Shakespeare’s Puck in A Midsummer Night’s Dream says, “Lord, what fools these mortals be!” Like the foolish characters in the forest running after their “true loves,” we run after the idols of this world, none of which will satisfy (Psa. 135:15-18). I must throw my idols in the fire.

“You shall have no other gods before Me. You shall not make for yourself an idol, or any likeness of what is in heaven above or on the earth beneath or in the water under the earth. You shall not worship them or serve them; for I, the LORD your God, am a jealous God, visiting the iniquity of the fathers on the children, on the third and the fourth generations of those who hate Me, but showing lovingkindness to thousands, to those who love Me and keep My commandments.”

Exodus 20:3-6

I have no idea how the next days and months (and years? Lord, give us strength…) will play out. I will struggle daily to throw my idols in the fire, seek unity, identify and confess my sins, and grant grace and forgiveness to everyone. By God’s grace, by the power of the Holy Spirit, this IS possible. What an amazing opportunity we have during this time!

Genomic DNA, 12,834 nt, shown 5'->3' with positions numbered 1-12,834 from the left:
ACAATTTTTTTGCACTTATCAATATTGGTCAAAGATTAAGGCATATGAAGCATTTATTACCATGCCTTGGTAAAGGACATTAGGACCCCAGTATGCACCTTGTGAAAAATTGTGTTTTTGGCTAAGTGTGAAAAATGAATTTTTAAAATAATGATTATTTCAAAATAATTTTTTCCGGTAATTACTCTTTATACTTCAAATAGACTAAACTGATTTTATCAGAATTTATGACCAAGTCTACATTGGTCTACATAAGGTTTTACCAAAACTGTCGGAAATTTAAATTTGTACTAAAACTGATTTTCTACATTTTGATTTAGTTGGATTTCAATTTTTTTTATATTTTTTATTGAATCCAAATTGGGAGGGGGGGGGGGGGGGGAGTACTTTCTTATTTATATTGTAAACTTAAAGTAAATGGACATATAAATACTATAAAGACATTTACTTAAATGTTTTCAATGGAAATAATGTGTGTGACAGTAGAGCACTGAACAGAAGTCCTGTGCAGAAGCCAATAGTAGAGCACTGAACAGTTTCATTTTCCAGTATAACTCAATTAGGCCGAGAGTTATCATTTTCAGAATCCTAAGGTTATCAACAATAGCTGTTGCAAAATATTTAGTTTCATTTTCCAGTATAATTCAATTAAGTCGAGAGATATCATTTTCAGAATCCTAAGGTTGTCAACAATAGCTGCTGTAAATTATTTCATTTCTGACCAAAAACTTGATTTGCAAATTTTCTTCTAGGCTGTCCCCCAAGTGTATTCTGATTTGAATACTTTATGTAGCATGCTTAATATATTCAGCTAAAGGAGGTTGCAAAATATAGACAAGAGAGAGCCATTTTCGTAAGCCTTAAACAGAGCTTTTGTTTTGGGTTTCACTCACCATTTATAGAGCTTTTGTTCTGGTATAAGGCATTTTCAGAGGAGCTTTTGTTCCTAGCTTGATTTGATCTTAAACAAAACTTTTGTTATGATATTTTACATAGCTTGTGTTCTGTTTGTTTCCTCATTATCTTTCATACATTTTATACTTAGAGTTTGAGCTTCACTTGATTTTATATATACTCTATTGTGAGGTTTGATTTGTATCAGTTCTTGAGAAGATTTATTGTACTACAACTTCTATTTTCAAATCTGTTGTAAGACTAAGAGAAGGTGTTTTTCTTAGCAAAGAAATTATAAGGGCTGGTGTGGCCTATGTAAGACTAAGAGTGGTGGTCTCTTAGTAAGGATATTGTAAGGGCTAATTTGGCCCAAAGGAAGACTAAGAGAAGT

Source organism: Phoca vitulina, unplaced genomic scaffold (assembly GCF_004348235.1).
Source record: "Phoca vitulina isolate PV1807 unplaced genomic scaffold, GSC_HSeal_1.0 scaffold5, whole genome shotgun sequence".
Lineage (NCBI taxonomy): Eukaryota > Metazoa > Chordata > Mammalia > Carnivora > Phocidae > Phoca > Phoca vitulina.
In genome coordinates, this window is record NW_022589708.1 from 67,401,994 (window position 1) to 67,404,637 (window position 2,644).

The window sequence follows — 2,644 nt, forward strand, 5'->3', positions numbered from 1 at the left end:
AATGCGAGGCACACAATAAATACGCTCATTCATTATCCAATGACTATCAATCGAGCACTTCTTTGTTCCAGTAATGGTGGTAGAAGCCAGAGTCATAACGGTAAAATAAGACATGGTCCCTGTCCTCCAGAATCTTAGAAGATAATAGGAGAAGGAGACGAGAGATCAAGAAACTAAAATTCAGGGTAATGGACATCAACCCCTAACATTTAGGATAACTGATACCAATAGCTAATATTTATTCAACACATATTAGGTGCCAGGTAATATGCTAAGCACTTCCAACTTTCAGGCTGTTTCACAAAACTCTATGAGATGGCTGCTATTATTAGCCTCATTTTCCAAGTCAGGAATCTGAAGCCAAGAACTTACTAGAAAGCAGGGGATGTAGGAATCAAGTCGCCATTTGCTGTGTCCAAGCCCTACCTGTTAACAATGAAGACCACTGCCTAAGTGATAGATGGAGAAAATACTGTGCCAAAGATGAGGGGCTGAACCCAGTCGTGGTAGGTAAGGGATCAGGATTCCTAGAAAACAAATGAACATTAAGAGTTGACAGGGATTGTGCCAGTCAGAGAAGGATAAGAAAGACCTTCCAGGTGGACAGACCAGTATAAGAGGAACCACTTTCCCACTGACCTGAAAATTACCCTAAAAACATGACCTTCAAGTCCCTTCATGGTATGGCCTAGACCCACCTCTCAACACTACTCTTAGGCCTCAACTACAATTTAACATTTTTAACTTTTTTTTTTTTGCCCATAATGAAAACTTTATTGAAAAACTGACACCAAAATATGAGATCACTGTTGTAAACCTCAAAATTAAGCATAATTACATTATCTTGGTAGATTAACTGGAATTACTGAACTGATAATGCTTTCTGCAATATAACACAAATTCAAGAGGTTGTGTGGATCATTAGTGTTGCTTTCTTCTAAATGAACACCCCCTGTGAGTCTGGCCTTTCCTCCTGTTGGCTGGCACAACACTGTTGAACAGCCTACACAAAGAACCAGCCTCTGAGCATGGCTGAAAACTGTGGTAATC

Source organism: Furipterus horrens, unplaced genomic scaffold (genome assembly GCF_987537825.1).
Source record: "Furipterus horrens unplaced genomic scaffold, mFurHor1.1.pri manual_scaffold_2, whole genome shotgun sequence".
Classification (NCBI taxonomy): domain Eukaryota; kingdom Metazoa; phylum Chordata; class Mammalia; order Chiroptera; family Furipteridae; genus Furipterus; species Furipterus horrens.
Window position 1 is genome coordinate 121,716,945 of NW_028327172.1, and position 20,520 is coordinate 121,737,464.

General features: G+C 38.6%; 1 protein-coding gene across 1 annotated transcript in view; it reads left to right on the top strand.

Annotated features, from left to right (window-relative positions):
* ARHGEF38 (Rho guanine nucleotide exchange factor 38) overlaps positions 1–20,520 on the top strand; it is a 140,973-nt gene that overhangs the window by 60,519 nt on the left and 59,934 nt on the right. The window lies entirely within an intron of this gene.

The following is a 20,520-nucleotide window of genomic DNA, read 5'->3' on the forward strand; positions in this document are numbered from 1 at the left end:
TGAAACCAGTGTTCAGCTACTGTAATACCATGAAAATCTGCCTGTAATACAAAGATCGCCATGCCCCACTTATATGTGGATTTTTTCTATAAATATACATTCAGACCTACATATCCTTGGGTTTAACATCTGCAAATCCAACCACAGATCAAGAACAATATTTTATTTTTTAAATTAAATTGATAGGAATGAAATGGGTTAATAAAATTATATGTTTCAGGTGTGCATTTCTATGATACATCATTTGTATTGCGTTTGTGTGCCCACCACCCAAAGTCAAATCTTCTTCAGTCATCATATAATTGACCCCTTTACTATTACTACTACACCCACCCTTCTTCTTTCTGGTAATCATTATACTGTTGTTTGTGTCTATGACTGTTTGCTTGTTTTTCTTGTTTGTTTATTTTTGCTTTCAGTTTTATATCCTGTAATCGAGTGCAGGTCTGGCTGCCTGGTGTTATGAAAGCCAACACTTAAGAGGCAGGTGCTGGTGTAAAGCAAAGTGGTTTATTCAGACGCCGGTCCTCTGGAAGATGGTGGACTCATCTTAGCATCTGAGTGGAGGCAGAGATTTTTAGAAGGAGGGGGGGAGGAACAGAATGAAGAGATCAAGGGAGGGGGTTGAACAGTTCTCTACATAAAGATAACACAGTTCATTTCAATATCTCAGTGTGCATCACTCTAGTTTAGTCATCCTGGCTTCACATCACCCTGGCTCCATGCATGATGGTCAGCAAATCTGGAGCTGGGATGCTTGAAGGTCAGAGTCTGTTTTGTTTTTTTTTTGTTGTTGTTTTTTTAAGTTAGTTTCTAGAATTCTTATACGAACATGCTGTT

But I say, walk by the Spirit, and you will not carry out the desire of the flesh. For the flesh sets its desire against the Spirit, and the Spirit against the flesh; for these are in opposition to one another, so that you may not do the things that you please. But if you are led by the Spirit, you are not under the Law. Now the deeds of the flesh are evident, which are: immorality, impurity, sensuality, idolatry, sorcery, enmities, strife, jealousy, outbursts of anger, disputes, dissensions, factions, envying, drunkenness, carousing, and things like these, of which I forewarn you, just as I have forewarned you, that those who practice such things will not inherit the kingdom of God. But the fruit of the Spirit is love, joy, peace, patience, kindness, goodness, faithfulness, gentleness, self-control; against such things there is no law. Now those who belong to Christ Jesus have crucified the flesh with its passions and desires. If we live by the Spirit, let us also walk by the Spirit. Let us not become boastful, challenging one another, envying one another.

Galatians 5:16-26